“Active dying” is a term used in literature about the process of dying at the end stage, the last 48 hours or so. It wasn’t an easy time for either Mom or me, with all due respect to St. Joseph.

Mom never lost consciousness, was never in a coma. That doesn’t mean, though, that she was engaging in conversation during her last few days — she wasn’t. Her last substantive, 2-way conversation occurred when Don arrived on Sunday night. She reacted with unquestioned joy, reacting, and speaking, with both him and me. On Monday night, she began a peculiar monologue about how she had to talk the next morning with me about sealing the house and where to put mouse poison in the basement. What she was saying was making sense, but wasn’t exactly interactive, and we never had the “next morning” conversation.

Mom’s verbal efforts during her last 48 hours were limited to reactions to my questions, responding (appropriately) with an “uh huh” or an “uh uh” to yes and no questions, and an occasional “I have to get up.” Her physical efforts were heartbreaking – valiant attempts to get out of bed so she could use her porta-potty, rather than relying on her adult diaper or bedpan. Her pride was paramount, and her attempts at physical activity caused me to sleep with her the last several nights.

On Wednesday afternoon, our wonderful Hospice nurse spent about 2 hours with us, helping adjust medication, determining whether Mom was in pain, and gently repositioning Mom to help make her comfortable. In hindsight, I think that our nurse believed Mom could go any minute, and was prolonging her visit to be there, to help us. She left about 3:00. I returned to the living room, did a bit of work, then after a few minutes returned to Mom’s bedroom with a book – I knew I’d be there for a time. Don did, too — he came in shortly after I settled in to offer to fix me something to drink. I think we both knew what was coming – as did Mom.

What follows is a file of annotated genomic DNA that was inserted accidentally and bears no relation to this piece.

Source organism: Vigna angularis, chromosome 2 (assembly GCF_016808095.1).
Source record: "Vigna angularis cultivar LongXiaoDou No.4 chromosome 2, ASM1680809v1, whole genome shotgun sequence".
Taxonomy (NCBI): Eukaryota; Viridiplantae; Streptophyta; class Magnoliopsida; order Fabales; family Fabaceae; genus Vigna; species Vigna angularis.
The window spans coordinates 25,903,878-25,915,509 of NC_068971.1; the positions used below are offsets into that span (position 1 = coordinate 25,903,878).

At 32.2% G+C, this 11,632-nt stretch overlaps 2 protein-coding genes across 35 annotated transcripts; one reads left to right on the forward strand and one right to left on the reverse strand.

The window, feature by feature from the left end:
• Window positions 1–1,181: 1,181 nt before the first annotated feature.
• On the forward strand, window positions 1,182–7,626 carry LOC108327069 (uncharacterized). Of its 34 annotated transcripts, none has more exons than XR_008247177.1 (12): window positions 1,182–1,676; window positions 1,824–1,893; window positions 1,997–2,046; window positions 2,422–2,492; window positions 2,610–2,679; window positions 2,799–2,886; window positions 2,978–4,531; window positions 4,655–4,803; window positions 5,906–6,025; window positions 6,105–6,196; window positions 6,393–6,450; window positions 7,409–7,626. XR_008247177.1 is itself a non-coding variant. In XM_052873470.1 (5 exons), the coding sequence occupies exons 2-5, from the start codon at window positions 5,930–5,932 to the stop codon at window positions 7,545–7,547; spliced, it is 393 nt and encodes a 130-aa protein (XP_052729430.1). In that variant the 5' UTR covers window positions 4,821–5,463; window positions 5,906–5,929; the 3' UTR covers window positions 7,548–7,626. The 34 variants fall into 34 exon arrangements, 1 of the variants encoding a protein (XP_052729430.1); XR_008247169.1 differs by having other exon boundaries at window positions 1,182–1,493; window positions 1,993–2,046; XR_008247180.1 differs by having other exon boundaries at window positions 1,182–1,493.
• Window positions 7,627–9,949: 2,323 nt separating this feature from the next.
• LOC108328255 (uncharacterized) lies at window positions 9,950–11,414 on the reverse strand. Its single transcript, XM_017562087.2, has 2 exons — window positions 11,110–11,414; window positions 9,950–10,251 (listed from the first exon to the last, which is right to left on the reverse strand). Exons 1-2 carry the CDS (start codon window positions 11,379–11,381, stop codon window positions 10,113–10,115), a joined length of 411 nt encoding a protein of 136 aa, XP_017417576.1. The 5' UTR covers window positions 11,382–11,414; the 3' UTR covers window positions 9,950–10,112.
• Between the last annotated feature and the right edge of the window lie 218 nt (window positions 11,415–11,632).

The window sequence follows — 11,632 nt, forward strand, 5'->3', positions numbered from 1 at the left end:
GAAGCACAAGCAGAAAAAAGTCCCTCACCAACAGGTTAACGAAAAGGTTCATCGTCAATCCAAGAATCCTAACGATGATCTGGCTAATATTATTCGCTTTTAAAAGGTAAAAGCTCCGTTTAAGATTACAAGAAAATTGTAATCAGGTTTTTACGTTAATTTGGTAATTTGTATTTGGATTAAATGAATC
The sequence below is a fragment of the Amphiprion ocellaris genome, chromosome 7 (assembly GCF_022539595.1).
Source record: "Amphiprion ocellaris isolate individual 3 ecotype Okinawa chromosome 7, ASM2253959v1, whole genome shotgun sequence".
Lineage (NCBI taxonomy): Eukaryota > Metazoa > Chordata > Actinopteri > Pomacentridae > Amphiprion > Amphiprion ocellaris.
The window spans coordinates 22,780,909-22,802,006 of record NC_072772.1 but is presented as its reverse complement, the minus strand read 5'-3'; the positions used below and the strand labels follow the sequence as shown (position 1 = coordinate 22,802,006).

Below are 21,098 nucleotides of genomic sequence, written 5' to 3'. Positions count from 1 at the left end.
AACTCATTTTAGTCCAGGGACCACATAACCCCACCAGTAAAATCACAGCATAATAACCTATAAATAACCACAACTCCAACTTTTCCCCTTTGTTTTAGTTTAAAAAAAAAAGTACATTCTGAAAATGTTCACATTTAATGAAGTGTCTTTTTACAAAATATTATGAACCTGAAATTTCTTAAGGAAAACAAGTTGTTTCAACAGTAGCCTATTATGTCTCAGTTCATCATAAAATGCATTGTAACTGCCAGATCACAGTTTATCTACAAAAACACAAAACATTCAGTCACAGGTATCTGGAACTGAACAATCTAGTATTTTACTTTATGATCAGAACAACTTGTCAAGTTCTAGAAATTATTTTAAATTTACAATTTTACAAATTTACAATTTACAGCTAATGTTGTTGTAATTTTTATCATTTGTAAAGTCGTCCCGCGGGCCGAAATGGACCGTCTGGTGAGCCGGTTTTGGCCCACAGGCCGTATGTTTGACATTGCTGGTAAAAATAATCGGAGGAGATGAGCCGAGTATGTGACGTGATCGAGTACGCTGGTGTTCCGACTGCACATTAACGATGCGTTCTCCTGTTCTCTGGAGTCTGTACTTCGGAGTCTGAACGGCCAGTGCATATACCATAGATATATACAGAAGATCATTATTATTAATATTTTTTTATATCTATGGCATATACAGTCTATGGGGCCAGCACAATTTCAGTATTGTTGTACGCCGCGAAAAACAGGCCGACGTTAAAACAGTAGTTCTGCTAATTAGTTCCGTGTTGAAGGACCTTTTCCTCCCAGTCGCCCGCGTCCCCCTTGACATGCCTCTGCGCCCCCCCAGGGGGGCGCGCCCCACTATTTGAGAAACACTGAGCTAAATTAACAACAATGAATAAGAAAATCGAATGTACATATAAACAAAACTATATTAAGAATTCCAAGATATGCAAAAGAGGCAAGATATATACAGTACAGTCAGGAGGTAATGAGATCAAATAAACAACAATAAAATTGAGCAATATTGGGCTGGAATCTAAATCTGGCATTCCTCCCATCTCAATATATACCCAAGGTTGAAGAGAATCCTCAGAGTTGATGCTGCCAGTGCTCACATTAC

I sat with her, held her hand, and would occasionally ask her if she were in pain (“Uh uh,” she’d reply), or ask her if she felt alright (“Uh huh,” she’d say). I wasn’t successful at reading. Her eyes were closed, her breathing labored and noisy, her body otherwise still. When I offered her morphine, she’d suck on the dropper. I watched her pulse on her neck, her carotid artery. Her pulse began to slow; her breathing became irregular. Several times both pulse and breath stopped, and I’d think: “this is it.” Then she’d begin breathing again. Finally, she took her last breath. It wasn’t dramatic – it was simply the end of her active dying process. I sat with her body, gently holding her hand, talking to her, for another 5 minutes or so, then reported to Don that she was gone.

I’d already planned what I’d do next: Mom’s hair was a mess from a week in bed, and no one could see her in her nightgown. So I washed her, changed her clothes, putting on a favorite jogging suit, her “sweats” as she’d called them, and combed her hair. All the while, I talked to her through tears, telling her that I wouldn’t let her leave the house in a nightgown, with her hair a mess. Telling her that she’d fought the good fight, that she was so loved. Telling her that she’d be missed.

I know she heard me.